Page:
• Casa: Batroun
  • Distance from Beirut: 61 km
  • Altitude: 400
  • Access: Madfoun-SmarJbeil-Jran-Abdelli-Jrabta-Sghar Or El Monsef-Gharzouz-Maad-Ain Kfaa- Sghar
General and historical information

This is a small village in the middle of the Batroun region, on the border with Jbeil casa. It seems it was inhabited since the Crusaders were here, judging by the remains of a Crusaders’ church. The name comes from a Syriac phrase meaning “caves overlooking the sea”. It also means “the lock”, since it is on the road between Jbail and Batroun. Another possible meaning is “jewelry city”, since it once had a gold market.

Monuments and sites to visit

The keys for all churches are with Mr. George Antoun (03/650 604)

  • El Qeddiseh Sophia and her martyred daughters (Imane, Rajaa, Mahaba):

This parish church is from the Crusader era and was renovated in the 18th century. It is composed of two vaulted aisles, separated by three Roman aqueducts. The left aisle is named after Saint Sophia (whose feast is on September 17), and the right one after Saint Estephan (St. Steven). On the south wall are two tombstones, one inscribed in Arabic and the other in Karchuni.

  • Al Qatteen Convent- Saydet El Bzaz-El Dorr (Our Lady of the Breast Shrine): Dated back to the 6th century, it is carved into the rocks, where there are caves and remains of rooms in the pockets of the sheer cliff. It was destroyed in 1405, leaving only the altar’s apse, some vaults, a rock basin and a room built from rocks standing on top of the rocks, which no one has reached since the destruction of the monastery; in local parlance, it is “the Boss’s room”. It was highly ranked since 50 monks lived there. Its floor and path are of natural rocks, and the church is a big cave. Many documents mention that Al Qatteen monastery was composed of several layers, made of cedarwood imported from the mountains of Jaj. Sometimes after the country was invaded in 1405, the convent was burned and the monks were hanged in an oak grove still called “Sar AlMachnaka” “gallows-land”. All this was because of a rumor that the monks had found treasure nearby and kept it a secret from the people of the region. Only three monks survived. From the inside, this monastery-cave includes on its eastern extremity a bi-apsed shrine dedicated to “Our Lady of the Breasts”, women in need of children and milk still visit the shrine of the Virgin especially to make vows and ask for blessings. Many believe that Our Lady acquired this nomenclature from breast-like stalactites hanging from the ceiling of the grotto. Its feast is celebrated on the evening of September 7, the eve of the Virgin’s birthday.

  

                 Mar Asya Church in Wata Sfarta:

Built on the remains of an old temple, it occurs in documents as “a great convent where St. Simon Al Aamoudi received his education.” Monks lived there since the days of Mar Youhanna (St. John). It contains 200 rooms or lofts and was open for everyone interested in learning, whence the name Wata Sfarta, “The land of the writers and books”. The church celebrates her feast on July 27.

 

  • Saydet Shwayt Church (Our Lady of Shwayt):

Shwayt is the name of the place, and indicates a flat or smooth land. It was built on the remains of a church named “Saydet Al Bokaa”, “Our Lady of Spots”, its feast day on August 15 (the Assumption).

 

  • Mar Bichay Church:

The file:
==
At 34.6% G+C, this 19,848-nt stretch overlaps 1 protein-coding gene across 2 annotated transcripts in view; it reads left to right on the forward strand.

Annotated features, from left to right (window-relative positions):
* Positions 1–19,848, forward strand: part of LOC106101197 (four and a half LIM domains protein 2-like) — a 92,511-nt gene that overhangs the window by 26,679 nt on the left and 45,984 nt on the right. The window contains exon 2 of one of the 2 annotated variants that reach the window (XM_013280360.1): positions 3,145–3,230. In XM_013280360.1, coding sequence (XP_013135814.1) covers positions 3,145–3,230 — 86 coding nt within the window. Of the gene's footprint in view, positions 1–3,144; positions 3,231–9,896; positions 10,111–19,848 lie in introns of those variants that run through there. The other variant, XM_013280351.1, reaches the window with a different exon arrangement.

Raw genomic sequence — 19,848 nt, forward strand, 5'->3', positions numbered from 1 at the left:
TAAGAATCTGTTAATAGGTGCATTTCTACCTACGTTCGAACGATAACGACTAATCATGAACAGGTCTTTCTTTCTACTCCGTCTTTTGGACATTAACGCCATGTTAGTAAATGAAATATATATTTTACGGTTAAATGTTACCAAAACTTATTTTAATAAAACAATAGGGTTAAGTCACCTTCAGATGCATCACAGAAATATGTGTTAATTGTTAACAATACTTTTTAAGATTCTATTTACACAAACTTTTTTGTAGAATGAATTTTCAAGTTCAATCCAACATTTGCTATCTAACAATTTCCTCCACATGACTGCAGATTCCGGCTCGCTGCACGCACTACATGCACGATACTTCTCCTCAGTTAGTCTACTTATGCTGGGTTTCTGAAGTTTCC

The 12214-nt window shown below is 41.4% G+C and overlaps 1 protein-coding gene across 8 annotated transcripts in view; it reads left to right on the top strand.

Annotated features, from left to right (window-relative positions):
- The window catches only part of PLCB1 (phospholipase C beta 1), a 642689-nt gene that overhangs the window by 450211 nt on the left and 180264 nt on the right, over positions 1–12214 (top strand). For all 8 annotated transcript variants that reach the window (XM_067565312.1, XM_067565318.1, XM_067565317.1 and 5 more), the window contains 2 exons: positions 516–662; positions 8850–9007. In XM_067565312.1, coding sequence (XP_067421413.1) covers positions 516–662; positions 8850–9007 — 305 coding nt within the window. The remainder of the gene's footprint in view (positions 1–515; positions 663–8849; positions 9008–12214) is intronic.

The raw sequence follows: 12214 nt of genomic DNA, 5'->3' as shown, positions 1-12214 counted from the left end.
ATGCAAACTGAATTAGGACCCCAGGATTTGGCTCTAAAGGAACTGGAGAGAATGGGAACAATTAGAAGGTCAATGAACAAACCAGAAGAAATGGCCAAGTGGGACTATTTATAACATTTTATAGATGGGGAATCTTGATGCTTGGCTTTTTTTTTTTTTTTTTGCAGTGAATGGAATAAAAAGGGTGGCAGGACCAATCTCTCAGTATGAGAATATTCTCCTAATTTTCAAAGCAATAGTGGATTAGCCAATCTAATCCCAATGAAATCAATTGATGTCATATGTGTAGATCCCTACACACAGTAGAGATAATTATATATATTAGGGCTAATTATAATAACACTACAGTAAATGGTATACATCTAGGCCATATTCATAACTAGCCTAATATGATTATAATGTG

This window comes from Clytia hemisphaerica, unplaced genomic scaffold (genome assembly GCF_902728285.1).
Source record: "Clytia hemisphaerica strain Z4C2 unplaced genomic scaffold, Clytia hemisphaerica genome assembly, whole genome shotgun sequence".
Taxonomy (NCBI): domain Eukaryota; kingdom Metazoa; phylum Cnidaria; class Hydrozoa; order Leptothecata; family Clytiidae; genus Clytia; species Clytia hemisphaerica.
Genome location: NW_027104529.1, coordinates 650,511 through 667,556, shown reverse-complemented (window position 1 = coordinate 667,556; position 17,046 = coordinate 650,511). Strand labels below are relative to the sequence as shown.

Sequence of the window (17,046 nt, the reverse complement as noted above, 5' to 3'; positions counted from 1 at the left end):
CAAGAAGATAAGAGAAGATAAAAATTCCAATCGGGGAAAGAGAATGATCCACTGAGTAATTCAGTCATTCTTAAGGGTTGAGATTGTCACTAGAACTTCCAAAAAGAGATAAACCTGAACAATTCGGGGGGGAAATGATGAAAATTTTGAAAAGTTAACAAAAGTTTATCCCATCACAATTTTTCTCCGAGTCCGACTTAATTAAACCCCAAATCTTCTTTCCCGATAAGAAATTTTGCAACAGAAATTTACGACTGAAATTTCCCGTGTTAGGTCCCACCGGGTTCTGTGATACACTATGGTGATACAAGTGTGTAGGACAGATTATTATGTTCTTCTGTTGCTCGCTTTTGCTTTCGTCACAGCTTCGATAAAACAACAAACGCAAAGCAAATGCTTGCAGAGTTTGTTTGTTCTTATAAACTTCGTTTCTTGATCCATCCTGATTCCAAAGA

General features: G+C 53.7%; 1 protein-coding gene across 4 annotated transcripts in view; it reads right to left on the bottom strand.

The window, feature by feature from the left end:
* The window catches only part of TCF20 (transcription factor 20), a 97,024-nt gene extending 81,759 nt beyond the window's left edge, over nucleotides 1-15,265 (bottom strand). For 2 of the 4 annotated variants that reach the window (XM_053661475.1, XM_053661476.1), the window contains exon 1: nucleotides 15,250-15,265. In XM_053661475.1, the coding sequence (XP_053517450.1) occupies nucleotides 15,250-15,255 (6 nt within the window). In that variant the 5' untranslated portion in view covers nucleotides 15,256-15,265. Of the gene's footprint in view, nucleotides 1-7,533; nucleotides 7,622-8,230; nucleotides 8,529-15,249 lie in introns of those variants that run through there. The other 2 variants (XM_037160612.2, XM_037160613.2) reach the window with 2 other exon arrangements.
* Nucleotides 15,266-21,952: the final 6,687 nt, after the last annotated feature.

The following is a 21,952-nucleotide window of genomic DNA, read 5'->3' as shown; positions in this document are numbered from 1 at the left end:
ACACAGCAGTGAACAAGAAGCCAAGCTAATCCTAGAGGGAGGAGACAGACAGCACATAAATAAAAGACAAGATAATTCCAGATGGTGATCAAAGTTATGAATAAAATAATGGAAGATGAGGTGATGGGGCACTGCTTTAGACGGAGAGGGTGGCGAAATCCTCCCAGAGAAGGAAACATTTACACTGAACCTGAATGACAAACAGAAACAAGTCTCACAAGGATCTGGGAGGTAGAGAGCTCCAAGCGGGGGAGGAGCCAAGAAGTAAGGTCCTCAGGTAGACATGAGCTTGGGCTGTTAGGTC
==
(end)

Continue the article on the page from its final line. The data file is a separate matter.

Also known as Saint Michael’s church among the locals. Built at the beginning of the 18th  century on the remains of a church destroyed in 1200, it is now itself almost in ruins.

 

  • Mar Richa Church:

A small, private chapel for the Dergham family, and for the Baz family after them. It has a painting of St. Richa by Khatchadorian since 1885.

 

  • Sheer wa Ain Mar Youhanna Wadi Harba (Promontory and spring of St. John in the heart of the Valley of Harba) :

Named so after the first Maronite Patriarch Mar Youhanna Maroun, who, according to local tradition, would sit and pray here after moving his residence from SmarJbeil to Kfarhay

 

  • Al Aalliya (The Attic, next to St. Sophia church):

Built on the remains of a citadel named after King Al Asmar, the son of the king of Jbeil. In the past, Sghar was the only crossing for caravans coming from Kesrwan and Jbeil and heading for the markets of the north in Douma and Bcharre. The exchange of merchandise took place in “the Attic”, an old building where the family of Mr. Antoun Gerges Chahine still maintains it. Contact Mr. Pierre Chahine (79/144 206).

Local agriculture and products

Local agricultures: olives, almonds, tobacco, carob.

Poultry farming

Local activities
  • Saydet Al Qatteen feast (Our Lady):

September 7, a Mass is celebrated where homemade refreshments are served.

Mr. Georges Antoun from the endowment committee (03/650 604)

  • El Qeddiseh Sophia feast day:

September 17: A Mass is celebrated on the feast’s evening, followed by a traditional dinner. Mr. Georges Antoun from the endowment committee (03/650 604)

  • A visit to the oil press: Nahi Antoun: (70/ 588 442)
  • BIOLAND organic farm:

Organic agriculture, poultry and cow farm, healthy Lebanese restaurant, park and playground for kids: Mr. Henry Bou Obeid : (03/580 225); www.bioland-lb.com; Fb:Bioland Lebanon

  • Walking trails:

Contact Mr. Saiid Baz (03/270 013)

  • Sghar – Ain Farayya – Ain Kfaa – Ghbeleen – Maad : (3 hours)
  • Sghar – Ain Farayya – Saydet Chwayt – Mar Yohanna – St. Joseph Convent – Jrabta: (4 hours).
  • Sghar – St. Joseph Convent Jrabta
Food and beverages

Saj Nehmtallah : (06/530 502)

BIOLAND restaurant : (03/580 225)

Camping sites
  • Saydet Shwayt square: ask permission from Mr. Saiid Baz: (03/270 013)
  • Saydet Al Qatteen square: ask permission from, Mr. Georges Antoun, the endowment committee (03/650 604)
  • Al Taalouf Club: Georges Antoun: (03/650 604)
Local guides

Ms. Carina Antoun: (71/818 687)

Mr. Saiid Baz (03/270 013)